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left shift by -2!

 
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Hi,
following code gives o/p of -2147483648. why?
int i=2;
int j=-2;
S.o.p(i<<=j);
regards
maulin.
 
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Do a search in this forum for "bit shit." There is a ton of threads on that subject.
Rob
 
Maulin Vasavada
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Hi Rob,
none of them explains "negative" shifting i guess (i'm not sure tho)....if any thread explains that i'd love to go thru that...
i have a theory why it works the way it is working. here it is,
when we try to shift a number -ve times then it takes up the -ve presentation of the right operand and starts shifting it to right (unsigned shift) till it gets +3. then it stops and sees how many times it needed to shift to get +3. say it is N. then it shifts the left operand left N times.
if i have,
int i=5;
int j=-3;
5 = 00000000 00000000 00000000 00000101
-3 = 11111111 11111111 11111111 11111101
if we wonna do i<<= j then it would shift i left N = 29 times as it requires to shift -3 to the right 29times to get +3.
as for i>>=j it will obviously result into ZERO.
regards
maulin.
 
Rob Ross
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Well I will give you credit for theorizing ;p
But that's not quite what happens.
If the lefthand operand is of type long (64 bits) then only the last 6 bits of the right hand side are used. If the lefhand operand is an int (32 bits) then only the last 5 bits of the right hand operator are used.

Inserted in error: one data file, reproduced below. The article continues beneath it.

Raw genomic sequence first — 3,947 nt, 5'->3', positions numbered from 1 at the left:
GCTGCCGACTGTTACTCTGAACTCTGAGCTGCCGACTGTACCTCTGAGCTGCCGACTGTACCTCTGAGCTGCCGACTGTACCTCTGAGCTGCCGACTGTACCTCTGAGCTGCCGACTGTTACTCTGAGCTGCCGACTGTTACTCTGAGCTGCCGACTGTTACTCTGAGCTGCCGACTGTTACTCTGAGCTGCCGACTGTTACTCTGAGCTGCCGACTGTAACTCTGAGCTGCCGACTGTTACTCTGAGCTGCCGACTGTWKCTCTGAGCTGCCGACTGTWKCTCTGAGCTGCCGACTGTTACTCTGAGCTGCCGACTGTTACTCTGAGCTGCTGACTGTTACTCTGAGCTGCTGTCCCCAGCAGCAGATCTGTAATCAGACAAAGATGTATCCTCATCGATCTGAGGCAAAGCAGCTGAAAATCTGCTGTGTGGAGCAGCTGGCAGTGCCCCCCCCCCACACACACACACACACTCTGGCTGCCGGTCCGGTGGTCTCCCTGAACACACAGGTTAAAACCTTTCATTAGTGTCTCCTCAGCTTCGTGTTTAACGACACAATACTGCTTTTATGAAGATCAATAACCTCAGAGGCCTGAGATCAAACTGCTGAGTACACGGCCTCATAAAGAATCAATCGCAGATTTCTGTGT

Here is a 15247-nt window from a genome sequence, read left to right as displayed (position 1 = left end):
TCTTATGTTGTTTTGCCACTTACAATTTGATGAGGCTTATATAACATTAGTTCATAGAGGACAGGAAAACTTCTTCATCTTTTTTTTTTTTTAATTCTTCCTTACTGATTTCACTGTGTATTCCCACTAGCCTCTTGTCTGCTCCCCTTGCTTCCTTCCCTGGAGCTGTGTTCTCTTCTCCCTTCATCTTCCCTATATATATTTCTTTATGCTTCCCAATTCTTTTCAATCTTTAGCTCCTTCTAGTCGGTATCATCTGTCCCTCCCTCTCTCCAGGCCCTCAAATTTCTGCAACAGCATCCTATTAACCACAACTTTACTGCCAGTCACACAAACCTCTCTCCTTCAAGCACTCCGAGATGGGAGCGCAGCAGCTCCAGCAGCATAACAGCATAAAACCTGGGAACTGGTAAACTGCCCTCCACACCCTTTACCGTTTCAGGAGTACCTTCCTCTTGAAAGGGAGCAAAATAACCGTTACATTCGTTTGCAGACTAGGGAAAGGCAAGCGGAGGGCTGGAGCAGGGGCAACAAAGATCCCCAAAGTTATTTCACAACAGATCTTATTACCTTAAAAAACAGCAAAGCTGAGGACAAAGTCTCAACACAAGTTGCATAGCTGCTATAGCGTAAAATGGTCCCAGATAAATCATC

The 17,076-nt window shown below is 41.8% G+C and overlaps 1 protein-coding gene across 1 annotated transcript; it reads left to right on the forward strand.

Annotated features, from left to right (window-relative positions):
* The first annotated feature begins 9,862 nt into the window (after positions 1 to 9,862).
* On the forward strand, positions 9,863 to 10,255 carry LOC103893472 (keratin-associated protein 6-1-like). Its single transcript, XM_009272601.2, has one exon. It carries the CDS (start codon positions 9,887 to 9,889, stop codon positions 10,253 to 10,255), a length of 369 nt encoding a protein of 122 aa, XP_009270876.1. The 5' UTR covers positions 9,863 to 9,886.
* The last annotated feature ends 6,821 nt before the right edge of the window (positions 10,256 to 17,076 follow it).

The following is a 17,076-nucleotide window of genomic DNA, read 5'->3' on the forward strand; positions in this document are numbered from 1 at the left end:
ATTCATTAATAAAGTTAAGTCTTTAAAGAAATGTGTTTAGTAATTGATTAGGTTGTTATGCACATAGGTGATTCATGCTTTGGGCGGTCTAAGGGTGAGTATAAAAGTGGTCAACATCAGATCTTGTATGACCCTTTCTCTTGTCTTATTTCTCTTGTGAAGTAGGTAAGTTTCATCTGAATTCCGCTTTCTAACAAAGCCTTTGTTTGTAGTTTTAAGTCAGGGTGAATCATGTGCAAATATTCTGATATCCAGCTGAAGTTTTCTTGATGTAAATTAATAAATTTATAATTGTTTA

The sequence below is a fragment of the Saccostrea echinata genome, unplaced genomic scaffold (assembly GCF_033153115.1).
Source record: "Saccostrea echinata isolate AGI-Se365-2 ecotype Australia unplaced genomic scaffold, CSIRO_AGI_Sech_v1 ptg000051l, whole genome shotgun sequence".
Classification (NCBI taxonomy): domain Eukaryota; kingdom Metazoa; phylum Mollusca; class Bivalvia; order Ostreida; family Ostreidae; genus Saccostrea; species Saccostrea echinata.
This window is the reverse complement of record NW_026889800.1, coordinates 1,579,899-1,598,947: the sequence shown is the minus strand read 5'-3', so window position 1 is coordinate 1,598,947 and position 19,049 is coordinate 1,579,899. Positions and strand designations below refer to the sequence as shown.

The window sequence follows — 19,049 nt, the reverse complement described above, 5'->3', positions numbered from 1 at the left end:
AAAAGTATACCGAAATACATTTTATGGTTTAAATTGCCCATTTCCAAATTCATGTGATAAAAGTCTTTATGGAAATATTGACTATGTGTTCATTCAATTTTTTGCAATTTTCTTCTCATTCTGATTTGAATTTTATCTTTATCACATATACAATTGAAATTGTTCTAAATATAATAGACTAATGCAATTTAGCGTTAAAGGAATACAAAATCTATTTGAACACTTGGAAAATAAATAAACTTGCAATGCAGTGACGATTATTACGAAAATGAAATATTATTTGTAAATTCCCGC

2 << -2
is
00000000000000000000000000000010 << 1111111111111111111111111111110
But only the last 5 bits of the right hand side are used:
00000000000000000000000000000010 <<
11110
which is equivalent to 2 << 30 ...that last little 1 bit all by itself on the right side moves over 30 places until...
100000000000000000000000000000000
And that's the same value as Integer.MIN_VALUE, which as you discovered is -2147483648.
Rob
 
Maulin Vasavada
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yeah..Ros...
i could come up with equally +ve shift as u have 2<<30 after shown that only 5 LSB are used and in long only 6 LSB are used. actually, i didnt give thought to long
the reason i came up with such long theory to follow is, 'coz i started out with the thing in mind that when we do shifting left we "multiply" the number and when we do right shift we divide the no. (by 2 in each case). so, the logic i shd 've shd make some sense. i thought when we have right operand +ve. we can say that the left operand will be shifted as many times as i can shift my right operand to right till i get zero.
so, if i 've 4<<2 it means, 4 is multiplied by 2^2 (=0100) and so 4 must be shifted twice as,
0100 Shift right-----> 0010 Shift Right----> 0001 (can't go beyond as actually we 'll 've only integral part after division each time and so LSB in last stage is actually 0 (complice to my logic for -ve right operand but there i've requirement of +3 here and it is +1).
so, i reasoned in the manner i did. yeah but i agree that was little complex to follow first time. and i forgot to consider longs in it...
its easier to remember the way u phrased the theory in a single sentence

regards
maulin
 
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Hi Maulin,
You must not have performed the correct search. I gave a great answer in the following post:
http://www.javaranch.com/cgi-bin/ubb/ultimatebb.cgi?ubb=get_topic&f=24&t=011652
Regards,
Manfred.
 
Maulin Vasavada
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hi manfred,
thanks for the link. it fits into my mind now that how -ve shifts works.
sorry for not performing extending search.
regards
maulin.
 
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